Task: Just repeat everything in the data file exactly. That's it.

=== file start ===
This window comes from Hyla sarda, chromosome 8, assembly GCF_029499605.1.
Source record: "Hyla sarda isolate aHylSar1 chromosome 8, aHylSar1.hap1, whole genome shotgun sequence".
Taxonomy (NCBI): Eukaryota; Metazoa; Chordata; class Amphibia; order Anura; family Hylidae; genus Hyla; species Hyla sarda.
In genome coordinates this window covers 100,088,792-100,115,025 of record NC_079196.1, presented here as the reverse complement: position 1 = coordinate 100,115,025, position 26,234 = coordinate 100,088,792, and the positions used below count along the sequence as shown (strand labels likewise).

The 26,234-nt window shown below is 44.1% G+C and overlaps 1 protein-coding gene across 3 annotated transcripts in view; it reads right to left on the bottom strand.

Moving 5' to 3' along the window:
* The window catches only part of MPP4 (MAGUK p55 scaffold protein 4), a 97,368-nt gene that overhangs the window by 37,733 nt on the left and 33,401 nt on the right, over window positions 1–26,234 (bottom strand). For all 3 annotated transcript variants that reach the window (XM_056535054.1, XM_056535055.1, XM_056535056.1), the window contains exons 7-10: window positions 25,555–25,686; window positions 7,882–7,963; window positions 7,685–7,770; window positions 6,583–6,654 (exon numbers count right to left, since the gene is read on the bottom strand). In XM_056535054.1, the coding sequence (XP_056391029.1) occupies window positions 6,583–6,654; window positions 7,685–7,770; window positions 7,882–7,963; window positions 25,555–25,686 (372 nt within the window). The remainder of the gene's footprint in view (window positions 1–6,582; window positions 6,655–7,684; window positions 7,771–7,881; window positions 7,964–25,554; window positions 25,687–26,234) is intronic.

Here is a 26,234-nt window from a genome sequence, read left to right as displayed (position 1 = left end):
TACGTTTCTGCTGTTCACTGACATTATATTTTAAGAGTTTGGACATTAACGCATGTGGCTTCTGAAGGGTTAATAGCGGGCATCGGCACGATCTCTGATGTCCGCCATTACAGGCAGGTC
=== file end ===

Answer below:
This window comes from Hyla sarda, chromosome 8, assembly GCF_029499605.1.
Source record: "Hyla sarda isolate aHylSar1 chromosome 8, aHylSar1.hap1, whole genome shotgun sequence".
Taxonomy (NCBI): Eukaryota; Metazoa; Chordata; class Amphibia; order Anura; family Hylidae; genus Hyla; species Hyla sarda.
In genome coordinates this window covers 100,088,792-100,115,025 of record NC_079196.1, presented here as the reverse complement: position 1 = coordinate 100,115,025, position 26,234 = coordinate 100,088,792, and the positions used below count along the sequence as shown (strand labels likewise).

The 26,234-nt window shown below is 44.1% G+C and overlaps 1 protein-coding gene across 3 annotated transcripts in view; it reads right to left on the bottom strand.

Moving 5' to 3' along the window:
* The window catches only part of MPP4 (MAGUK p55 scaffold protein 4), a 97,368-nt gene that overhangs the window by 37,733 nt on the left and 33,401 nt on the right, over window positions 1–26,234 (bottom strand). For all 3 annotated transcript variants that reach the window (XM_056535054.1, XM_056535055.1, XM_056535056.1), the window contains exons 7-10: window positions 25,555–25,686; window positions 7,882–7,963; window positions 7,685–7,770; window positions 6,583–6,654 (exon numbers count right to left, since the gene is read on the bottom strand). In XM_056535054.1, the coding sequence (XP_056391029.1) occupies window positions 6,583–6,654; window positions 7,685–7,770; window positions 7,882–7,963; window positions 25,555–25,686 (372 nt within the window). The remainder of the gene's footprint in view (window positions 1–6,582; window positions 6,655–7,684; window positions 7,771–7,881; window positions 7,964–25,554; window positions 25,687–26,234) is intronic.

Here is a 26,234-nt window from a genome sequence, read left to right as displayed (position 1 = left end):
TACGTTTCTGCTGTTCACTGACATTATATTTTAAGAGTTTGGACATTAACGCATGTGGCTTCTGAAGGGTTAATAGCGGGCATCGGCACGATCTCTGATGTCCGCCATTACAGGCAGGTC